Yossi Mekelberg/Arab News: Israeli opposition indulges in gaslighting over maritime agreement with Lebanon/تحليل سياسي للكاتب يوسي ميكلبيرغ من عرب نيوز يلقي الأضواء على سبل استعمال المعارضة الإسرائيلية في حملتها الإنتخابية أضرار الإتفاقية البحرية مع لبنان وعلى اتهاماتها الحكومة بالرضوخ لإيران ولتهديدات حزبها الإرهابي في لبنان


تحليل سياسي للكاتب يوسي ميكلبيرغ من عرب نيوز يلقي الأضواء على سبل استعمال المعارضة الإسرائيلية في حملتها الإنتخابية أضرار الإتفاقية البحرية مع لبنان وعلى اتهاماتها الحكومة بالرضوخ لإيران ولتهديدات حزبها الإرهابي في لبنان

Israeli opposition indulges in gaslighting over maritime agreement with Lebanon
Yossi Mekelberg/Arab News/October 22, 2022

Israeli politics is adversarial at the best of times. However, in the weeks leading up to a general election it becomes contaminated with extreme partisanship and bigotry, where collecting a few more votes takes precedence over civilized and constructive debate — not to mention sound judgment.

The decision by Israel’s current government, led by Prime Minister Yair Lapid, to agree a deal with the Lebanese government over their maritime border dispute, with the help of US mediation, has been heralded in many quarters in Israel, Lebanon and the international community as a notable success for brinkmanship negotiations and statesmanship.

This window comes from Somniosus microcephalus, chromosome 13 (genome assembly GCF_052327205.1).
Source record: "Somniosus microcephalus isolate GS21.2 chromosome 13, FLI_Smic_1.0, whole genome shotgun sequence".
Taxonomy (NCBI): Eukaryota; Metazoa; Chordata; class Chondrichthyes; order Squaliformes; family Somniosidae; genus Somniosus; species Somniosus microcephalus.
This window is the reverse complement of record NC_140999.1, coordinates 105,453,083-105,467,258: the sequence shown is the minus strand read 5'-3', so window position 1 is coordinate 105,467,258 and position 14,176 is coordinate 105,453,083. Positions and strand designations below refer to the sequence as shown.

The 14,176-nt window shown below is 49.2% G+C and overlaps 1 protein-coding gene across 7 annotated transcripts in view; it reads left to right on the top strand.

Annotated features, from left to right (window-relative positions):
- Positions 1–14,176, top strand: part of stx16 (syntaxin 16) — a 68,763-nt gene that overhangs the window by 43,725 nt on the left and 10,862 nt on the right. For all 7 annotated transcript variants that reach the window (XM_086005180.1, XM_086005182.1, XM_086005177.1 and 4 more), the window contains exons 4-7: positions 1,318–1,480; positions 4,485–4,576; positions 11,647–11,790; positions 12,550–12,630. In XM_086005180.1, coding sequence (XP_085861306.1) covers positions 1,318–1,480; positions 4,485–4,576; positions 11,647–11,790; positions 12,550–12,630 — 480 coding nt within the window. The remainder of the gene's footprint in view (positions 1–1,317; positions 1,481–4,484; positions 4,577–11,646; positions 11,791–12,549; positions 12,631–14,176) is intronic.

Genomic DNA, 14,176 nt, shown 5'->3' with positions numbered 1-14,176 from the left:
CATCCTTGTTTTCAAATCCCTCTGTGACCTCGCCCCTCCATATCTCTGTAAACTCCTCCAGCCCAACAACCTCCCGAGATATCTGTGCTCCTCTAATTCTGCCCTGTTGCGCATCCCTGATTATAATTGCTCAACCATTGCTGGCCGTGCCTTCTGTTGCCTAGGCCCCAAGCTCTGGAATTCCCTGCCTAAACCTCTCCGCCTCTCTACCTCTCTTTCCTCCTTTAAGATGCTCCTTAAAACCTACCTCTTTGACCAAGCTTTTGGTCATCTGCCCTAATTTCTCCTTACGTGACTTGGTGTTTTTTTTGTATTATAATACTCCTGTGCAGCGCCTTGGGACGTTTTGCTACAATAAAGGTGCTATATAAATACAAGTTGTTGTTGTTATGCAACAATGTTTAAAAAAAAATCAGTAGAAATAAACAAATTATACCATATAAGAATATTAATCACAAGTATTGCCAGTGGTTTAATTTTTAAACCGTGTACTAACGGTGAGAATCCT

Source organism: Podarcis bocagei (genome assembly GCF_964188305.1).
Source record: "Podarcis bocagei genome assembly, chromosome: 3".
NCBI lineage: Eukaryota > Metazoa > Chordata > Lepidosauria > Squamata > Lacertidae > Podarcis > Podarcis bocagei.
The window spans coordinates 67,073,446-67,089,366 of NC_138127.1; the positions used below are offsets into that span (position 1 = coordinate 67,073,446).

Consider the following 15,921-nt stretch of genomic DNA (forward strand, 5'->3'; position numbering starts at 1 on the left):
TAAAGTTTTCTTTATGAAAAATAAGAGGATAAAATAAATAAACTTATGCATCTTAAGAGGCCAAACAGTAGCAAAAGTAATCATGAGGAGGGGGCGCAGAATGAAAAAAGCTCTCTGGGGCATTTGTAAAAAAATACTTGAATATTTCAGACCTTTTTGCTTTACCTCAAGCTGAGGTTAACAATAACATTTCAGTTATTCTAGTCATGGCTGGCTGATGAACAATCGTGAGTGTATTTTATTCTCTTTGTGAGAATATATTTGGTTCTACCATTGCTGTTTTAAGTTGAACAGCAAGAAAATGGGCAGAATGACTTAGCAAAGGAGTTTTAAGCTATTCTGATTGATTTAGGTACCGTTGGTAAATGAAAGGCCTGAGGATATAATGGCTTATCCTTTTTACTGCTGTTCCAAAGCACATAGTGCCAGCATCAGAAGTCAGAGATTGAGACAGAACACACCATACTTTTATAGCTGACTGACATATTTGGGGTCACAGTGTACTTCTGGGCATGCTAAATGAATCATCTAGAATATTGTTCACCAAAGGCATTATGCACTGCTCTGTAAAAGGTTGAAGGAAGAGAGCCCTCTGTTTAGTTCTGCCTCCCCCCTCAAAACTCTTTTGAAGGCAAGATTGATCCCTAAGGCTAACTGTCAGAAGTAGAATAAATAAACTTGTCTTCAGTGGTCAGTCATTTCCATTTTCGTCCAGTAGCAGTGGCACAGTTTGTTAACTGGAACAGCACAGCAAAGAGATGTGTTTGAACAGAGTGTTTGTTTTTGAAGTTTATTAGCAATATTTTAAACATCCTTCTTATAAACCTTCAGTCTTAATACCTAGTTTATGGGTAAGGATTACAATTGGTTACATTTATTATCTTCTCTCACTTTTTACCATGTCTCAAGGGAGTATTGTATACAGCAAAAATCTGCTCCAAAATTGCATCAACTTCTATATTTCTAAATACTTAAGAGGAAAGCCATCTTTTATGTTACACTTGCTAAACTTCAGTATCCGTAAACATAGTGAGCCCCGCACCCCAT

However, the Israeli opposition, led by former prime minister Benjamin Netanyahu, is accusing the government of anything from incompetence to selling out the country’s interests very cheaply.

These two diametrically opposed narratives of the Israeli-Lebanese maritime agreement owe more to the nature of political discourse in Israel than the reality of the situation. But it begs the question of whether criticizing the deal with little evidence to support such criticism is going to make any difference to the result of the election on Nov. 1.

The answer, most probably, is no, due to the extreme rigidity of the Israeli electorate’s voting patterns, especially so close to polling day. Most voters will have already made up their minds and the maritime dispute with Lebanon is hardly a big vote-winner or loser.

However, a considered examination of the deal should reward the parties that form the current coalition government for having the courage and wisdom to sign it. Even this will sway only a small number of voters but since the person who will form the next coalition government, and those who might be part of it, will be decided by the finest of margins, every single vote counts.

Lapid and his defense minister, Benny Gantz, have asserted, with much justification, that the deal with Lebanon strengthens Israel’s security, will inject billions into the Israeli economy, and helps ensure the stability of the country’s northern border.

It would be naive to assume that in the volatile political and social environment in Lebanon, and to a large extent in Israel as well, in which things change quickly that any deal can be an ultimate guarantee of avoiding future friction and conflict.

Yet, the strength of this agreement is that it serves everyone’s interests in both the short and long terms and is guaranteed by a major international power. For Israel, a deal that bolsters the central government in Lebanon over Hezbollah by ensuring a stream of revenue to its struggling economy, not to mention the same benefit to Israeli coffers, should be a welcome development.

It also demonstrates that there is a room for cooperation even in a context that is conflictual. And despite general skepticism about the value of guarantees by the US, Washington is now invested in this agreement it has brokered.